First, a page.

Finally recognizing that her husband had abandoned her for good, Charlotte redoubled her efforts as a writer, turning to novels, the most lucrative if not most prestigious form of writing in the late eighteenth century. She did so for two reasons. One was so she could write at her leisure, rather than to avoid poverty. She also wanted to establish her children in life. In particular, she needed money to launch her sons in their careers in the military, where officers’ commissions had to be purchased. But despite critical acclaim and modest financial success as a novelist, Charlotte couldn’t get Richard Smith’s will out of her mind.
Things seemed to be looking up in 1794 when the Earl of Egremont, an influential and generous man known for his philanthropy, stepped in and tried to settle the case. It is not entirely clear why things went downhill, but within a few years, Smith and Egremont were no longer on good terms.
The Smith correspondence that is now at LSU picks up around 1803, by which time there had still not been a settlement in the case. Two of the seven letters are to her publisher, Cadell and Davies. The others are to a lawyer, Samuel Rose, and reveal the extent of Charlotte’s desperation. Her health was then so bad that she could hardly write, and to raise money, she had sold her library of 1,000 books. There was apparently little left for her to do besides criticize Lord Egremont, her husband, and Britain’s unfair laws.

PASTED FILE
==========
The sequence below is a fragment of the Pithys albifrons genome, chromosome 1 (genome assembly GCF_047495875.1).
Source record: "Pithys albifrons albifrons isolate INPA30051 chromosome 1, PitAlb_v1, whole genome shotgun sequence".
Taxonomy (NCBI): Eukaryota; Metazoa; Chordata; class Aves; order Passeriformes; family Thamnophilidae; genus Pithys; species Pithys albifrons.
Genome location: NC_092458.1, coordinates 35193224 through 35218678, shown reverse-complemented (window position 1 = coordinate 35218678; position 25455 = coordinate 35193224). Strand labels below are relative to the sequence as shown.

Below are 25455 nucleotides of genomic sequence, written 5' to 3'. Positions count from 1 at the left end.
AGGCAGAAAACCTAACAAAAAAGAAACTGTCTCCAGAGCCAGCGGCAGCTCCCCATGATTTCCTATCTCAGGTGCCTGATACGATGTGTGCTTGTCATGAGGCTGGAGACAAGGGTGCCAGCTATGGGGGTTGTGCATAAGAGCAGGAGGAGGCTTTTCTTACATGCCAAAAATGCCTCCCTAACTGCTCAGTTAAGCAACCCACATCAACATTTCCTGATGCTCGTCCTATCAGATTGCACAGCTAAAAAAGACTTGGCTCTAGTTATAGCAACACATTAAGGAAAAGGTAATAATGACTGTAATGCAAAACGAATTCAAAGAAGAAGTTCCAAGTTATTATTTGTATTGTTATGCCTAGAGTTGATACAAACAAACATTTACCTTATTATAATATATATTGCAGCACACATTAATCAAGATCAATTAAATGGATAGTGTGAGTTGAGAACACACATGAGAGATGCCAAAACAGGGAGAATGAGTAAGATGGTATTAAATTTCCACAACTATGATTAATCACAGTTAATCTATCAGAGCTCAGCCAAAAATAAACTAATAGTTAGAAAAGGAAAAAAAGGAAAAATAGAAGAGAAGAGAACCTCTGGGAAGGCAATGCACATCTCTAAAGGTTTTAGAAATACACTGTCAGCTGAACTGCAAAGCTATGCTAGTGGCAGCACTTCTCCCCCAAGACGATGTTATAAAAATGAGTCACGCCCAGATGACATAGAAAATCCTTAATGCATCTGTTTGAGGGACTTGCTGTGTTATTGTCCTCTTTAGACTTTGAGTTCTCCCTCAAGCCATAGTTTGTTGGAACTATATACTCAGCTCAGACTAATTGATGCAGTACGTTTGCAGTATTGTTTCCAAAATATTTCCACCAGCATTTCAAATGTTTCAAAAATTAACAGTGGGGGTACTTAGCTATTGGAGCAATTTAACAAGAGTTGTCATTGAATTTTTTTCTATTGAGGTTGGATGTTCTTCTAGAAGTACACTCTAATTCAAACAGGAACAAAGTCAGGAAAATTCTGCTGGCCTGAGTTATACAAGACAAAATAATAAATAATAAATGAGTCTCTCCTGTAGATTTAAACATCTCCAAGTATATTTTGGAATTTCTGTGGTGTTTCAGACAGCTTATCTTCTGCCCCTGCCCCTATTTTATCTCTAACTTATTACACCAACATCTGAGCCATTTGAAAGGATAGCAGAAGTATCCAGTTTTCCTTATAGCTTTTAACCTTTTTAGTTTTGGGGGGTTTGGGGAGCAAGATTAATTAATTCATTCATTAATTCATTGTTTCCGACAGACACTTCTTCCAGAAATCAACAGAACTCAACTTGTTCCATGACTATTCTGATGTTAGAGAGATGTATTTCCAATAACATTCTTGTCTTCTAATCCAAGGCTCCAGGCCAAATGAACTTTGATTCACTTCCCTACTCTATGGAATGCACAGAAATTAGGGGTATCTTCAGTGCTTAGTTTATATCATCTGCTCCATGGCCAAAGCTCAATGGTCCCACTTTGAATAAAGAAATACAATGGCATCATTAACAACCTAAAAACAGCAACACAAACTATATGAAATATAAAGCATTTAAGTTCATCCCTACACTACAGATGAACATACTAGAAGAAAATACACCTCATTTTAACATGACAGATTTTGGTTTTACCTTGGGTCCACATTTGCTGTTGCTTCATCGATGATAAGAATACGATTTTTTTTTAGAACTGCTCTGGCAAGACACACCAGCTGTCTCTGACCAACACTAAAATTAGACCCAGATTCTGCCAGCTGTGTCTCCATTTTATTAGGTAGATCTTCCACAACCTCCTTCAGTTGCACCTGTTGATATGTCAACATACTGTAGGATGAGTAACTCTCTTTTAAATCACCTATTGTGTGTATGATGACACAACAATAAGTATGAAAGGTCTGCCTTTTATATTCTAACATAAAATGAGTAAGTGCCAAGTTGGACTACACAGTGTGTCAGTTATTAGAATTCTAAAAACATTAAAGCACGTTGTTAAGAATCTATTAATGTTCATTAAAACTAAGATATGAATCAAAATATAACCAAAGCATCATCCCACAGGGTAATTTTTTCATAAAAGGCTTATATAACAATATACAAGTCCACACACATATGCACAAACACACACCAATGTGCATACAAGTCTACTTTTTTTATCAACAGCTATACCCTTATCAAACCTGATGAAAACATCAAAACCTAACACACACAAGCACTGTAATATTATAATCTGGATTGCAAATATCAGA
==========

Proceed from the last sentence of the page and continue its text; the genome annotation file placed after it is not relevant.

“It seems to me a strange thing,” Charlotte wrote in one of the letters, “that a man should be allowed to refer the question whether he shall support his wife and children from his wife’s property or take it himself and leave them utterly destitute….” As for Egremont, she wrote: “His whole conduct is such that I know not where to act. It is savage towards me, to a degree which is as incredible as unaccountable…” Her youngest son George, she told Mr. Rose, was in need of money to advance his career. “This boy has never cost his unnatural and cruel father twenty pounds since his birth… I have now sacrificed all I possessed, my books, my little furniture, all the few comforts I might have at this time of my life. What can I do more? … What is my crime? Only having dared to say [to Lord Egremont] that which a man of his rank is too little accustomed to hear; the truth… Lord Egremont is now doing what is undoubtedly illegal.”
The ending of one letter is especially poignant. “All he wants is money, money, money, of his children’s and mine,” Charlotte wrote, referring to her husband. “But I must be brief or miss an occasion of sending this to the post. I am so very unwell and become every day so weak that I fear… that a little earth and the means of carrying me to hide me under it will soon be all that will be required on account of Dear Sir, your greatly obliged servant, Charlotte Smith.”
She died not long afterwards, in 1806, at the age of 57, never having seen the case resolved. When it was finally settled in 1813, court costs (and Benjamin’s unauthorized spending) had reduced the value of Richard Smith’s estate from £36,000 to just £4,000.
Want to learn more? Feel free to visit Special Collections and read all seven of Smith’s letters (location: George De Forest Collection, range 77:44). Middleton Library has several books by and about Smith, and the Rare Book Collection contains an edition of Elegiac Sonnets published during her lifetime, as well as works by her contemporaries, including other women authors (for suggestions, see our guide to Eighteenth-Century British Literature).
The letters will also be on display at our next Afternoon in the Archives, celebrating Women’s History Month, on March 31 from 1:00-4:00. Stay tuned for more information—and we hope to see you there!